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April 16, 1986


The opinion of the court was delivered by: MOTLEY

Motley, Ch. J.


 This action arises out of a landlord/tenant dispute between plaintiff, Sam & Mary Housing Corp., and defendant, Jo/Sal Marketing Corporation. Plaintiff is the owner of commercial property in Queens County, New York, the ground floor of which was being used as a grocery store, pursuant to a long-term, assignable lease. Defendant purchased the grocery business and the lease in April 1980. At that point, plaintiff ejected defendant from the premises.

 Plaintiff then sued defendant in New York State Supreme Court, Queens County, for declaratory and injunctive relief, seeking to void defendant's lease. Defendant counterclaimed for wrongful eviction. After a trial before Justice Lorraine S. Miller, judgment was rendered for the defendant on all but one of its counterclaims. In the opinion awarding judgment for defendants, Justice Miller stated that she had taken judicial notice of another proceeding before her in which the principal of plaintiff corporation had given testimony which contradicted testimony she had heard in that instant action. Both parties appealed the judgment to the Appellate Division. The Appellate Division reduced the judgment awarded to defendants and affirmed the judgment as so modified.

 Plaintiff then moved the Appellate Division for permission to appeal its order to the Court of Appeals. The Appellate Division denied plaintiff's motion by an order dated, October 2, 1984, Plaintiff then moved the Court of Appeals for leave to appeal. The Court of Appeals denied plaintiff's motion. Defendant, Jo/Sal cross-appealed on the reduction of damages. The Court of Appeals affirmed the Appellate Division in a decision rendered April 25, 1985.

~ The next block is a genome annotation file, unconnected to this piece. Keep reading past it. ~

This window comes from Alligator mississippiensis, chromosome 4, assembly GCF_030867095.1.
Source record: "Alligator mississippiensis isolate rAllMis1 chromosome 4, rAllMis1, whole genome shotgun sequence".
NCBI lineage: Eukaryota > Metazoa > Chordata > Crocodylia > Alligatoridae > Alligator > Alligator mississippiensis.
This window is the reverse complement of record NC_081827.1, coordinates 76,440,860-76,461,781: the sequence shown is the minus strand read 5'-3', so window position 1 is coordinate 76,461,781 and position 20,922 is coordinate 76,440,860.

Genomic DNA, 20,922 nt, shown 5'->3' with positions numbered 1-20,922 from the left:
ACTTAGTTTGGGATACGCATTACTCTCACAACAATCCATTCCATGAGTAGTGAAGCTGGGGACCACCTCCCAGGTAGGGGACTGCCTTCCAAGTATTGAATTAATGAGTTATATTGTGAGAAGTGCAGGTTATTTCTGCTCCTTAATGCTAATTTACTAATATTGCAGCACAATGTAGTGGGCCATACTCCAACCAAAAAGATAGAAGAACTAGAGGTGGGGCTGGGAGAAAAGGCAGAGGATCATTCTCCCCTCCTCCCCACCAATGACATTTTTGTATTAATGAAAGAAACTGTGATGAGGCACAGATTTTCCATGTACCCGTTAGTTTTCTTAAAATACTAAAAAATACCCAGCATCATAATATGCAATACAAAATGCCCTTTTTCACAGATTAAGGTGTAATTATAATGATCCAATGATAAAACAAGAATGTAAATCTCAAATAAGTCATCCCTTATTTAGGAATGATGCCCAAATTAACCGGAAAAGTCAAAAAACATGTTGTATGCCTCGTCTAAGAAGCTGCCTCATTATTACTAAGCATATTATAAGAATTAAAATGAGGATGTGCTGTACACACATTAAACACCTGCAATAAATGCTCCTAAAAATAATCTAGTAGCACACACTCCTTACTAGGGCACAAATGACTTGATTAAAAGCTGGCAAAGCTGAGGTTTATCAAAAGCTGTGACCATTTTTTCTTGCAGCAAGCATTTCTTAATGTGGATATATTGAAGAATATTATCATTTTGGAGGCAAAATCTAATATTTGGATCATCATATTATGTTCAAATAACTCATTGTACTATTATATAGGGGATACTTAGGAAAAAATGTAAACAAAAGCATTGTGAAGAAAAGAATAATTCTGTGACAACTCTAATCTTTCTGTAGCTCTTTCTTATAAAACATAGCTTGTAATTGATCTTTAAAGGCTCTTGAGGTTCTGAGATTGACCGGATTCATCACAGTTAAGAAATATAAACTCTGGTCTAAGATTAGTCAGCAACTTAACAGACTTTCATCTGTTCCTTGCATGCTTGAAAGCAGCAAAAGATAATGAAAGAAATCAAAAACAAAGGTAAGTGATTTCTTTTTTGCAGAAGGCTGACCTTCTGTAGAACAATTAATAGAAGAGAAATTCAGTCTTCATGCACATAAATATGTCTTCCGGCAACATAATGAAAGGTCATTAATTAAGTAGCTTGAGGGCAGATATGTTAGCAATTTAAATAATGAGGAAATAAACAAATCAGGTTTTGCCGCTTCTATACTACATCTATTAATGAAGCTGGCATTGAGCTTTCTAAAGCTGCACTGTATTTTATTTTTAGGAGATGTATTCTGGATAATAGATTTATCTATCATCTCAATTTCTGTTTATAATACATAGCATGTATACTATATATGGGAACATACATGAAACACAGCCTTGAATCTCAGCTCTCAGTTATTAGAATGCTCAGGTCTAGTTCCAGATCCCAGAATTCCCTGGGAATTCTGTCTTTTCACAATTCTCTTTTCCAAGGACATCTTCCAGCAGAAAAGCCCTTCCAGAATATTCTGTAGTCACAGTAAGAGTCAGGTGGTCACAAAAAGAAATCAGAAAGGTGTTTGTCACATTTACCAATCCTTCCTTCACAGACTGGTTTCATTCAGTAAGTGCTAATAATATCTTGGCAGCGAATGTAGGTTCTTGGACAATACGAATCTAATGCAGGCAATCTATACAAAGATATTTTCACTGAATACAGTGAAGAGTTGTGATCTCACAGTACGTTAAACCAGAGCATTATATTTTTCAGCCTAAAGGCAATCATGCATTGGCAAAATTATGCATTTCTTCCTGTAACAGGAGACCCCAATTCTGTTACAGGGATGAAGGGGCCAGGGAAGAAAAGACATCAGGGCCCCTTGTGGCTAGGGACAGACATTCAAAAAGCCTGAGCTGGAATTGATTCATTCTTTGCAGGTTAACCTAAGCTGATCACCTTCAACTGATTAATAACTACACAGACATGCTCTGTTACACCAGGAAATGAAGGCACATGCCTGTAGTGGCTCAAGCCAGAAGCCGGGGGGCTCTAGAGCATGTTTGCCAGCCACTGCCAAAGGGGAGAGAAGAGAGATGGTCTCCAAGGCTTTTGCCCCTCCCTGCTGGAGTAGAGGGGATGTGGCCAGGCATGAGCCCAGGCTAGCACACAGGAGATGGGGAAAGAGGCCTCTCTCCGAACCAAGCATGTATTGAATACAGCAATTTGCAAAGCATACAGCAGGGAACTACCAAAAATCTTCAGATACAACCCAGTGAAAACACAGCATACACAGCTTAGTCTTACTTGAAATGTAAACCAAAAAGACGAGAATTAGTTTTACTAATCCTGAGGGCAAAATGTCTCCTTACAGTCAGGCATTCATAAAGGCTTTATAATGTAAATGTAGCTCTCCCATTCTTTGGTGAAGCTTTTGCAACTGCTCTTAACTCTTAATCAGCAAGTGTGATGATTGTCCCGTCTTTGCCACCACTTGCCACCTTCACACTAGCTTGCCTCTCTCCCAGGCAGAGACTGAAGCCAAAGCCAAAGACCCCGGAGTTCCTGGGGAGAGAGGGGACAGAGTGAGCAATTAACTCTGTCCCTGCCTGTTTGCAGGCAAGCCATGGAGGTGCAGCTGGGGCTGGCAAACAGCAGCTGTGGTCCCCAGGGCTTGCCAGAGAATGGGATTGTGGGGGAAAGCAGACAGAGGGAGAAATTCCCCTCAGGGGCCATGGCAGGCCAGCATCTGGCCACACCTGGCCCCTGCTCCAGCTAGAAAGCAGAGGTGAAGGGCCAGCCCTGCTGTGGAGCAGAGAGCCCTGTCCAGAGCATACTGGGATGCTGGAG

Plaintiff commenced this action in May of 1985 against defendants, New York State, Supreme Court Justice Lorraine Miller, and Jo/Sal Market Corporation, alleging that it was deprived of due process of law by Justice Miller's improper taking of judicial notice. Plaintiff also sought a preliminary injunction to enjoin defendants from executing on the judgment awarded them in the state court action. Plaintiff brings this action pursuant to 42 U.S.C. section 1983. Defendant New York State was dismissed from this action by stipulation dated July 1985. The remaining defendants have moved to dismiss this action pursuant to Fed. R. Civ. P. 12(b). Defendant Jo/Sal Market Corporation has also moved for attorney's fees pursuant to 42 U.S.C. section 1988, and 28 U.S.C. 1927 and for sanctions pursuant to Fed. R. Civ. P. 11. This action is now before the court on defendants' motions.


 I. Defendant Jo/Sal's Motion to Dismiss

 Defendant Jo/Sal Market Corp. has moved to dismiss plaintiff's suit against it for failure to state a claim upon which relief can be granted and on grounds of res judicata. Plaintiff has brought this action pursuant to 42 U.S.C. 1983, which provides that:

 Every person who, under color of any statute, ordinance regulation, custom, or usage, of any State or Territory or the District of Columbia, subjects, or causes to be subjected, any citizen of the United States or other person within the jurisdiction thereof to the deprivation of any rights, privileges, or immunities secured by the Constitution and laws, shall be liable to the party injured . . .

 The prerequisite for finding a violation of section 1983 is "state action." United States v. Price, 383 U.S. 787, 794 n.7, 16 L. Ed. 2d 267, 86 S. Ct. 1152 (1966). The state action requirement of Section 1983 mandates that the "conduct allegedly causing the deprivation of a federal right be fairly attributable to the State," Lugar v. Edmondson Oil Co., 457 U.S. 922, 936, 73 L. Ed. 2d 482, 102 S. Ct. 2744 (1982). This requirement means that the "party charged with the deprivation must be . . .a state actor," Lugar at 937.

 The position in this circuit is that one does not become a state actor merely by being a litigant in a state court action, Stevens v. Frick, 372 F.2d. 378 (2d. Cir. 1967), cert. denied, 387 U.S. 920, 18 L. Ed. 2d 973, 87 S. Ct. 2034 (1967). In Merrick v. Merrick, 441 F. Supp. 143, 146 (S.D.N.Y. 1976), this court, per Judge Brieant, stated that "there is no authority for the proposition that a person who employs the state's judicial processes . . . is thereby clothed with the state's authority." In the instant case plaintiffs have pointed to nothing other than defendant Jo/Sal's defense of the state court action that would constitute state action. That is clearly insufficient to make defendant Jo/Sal a state actor.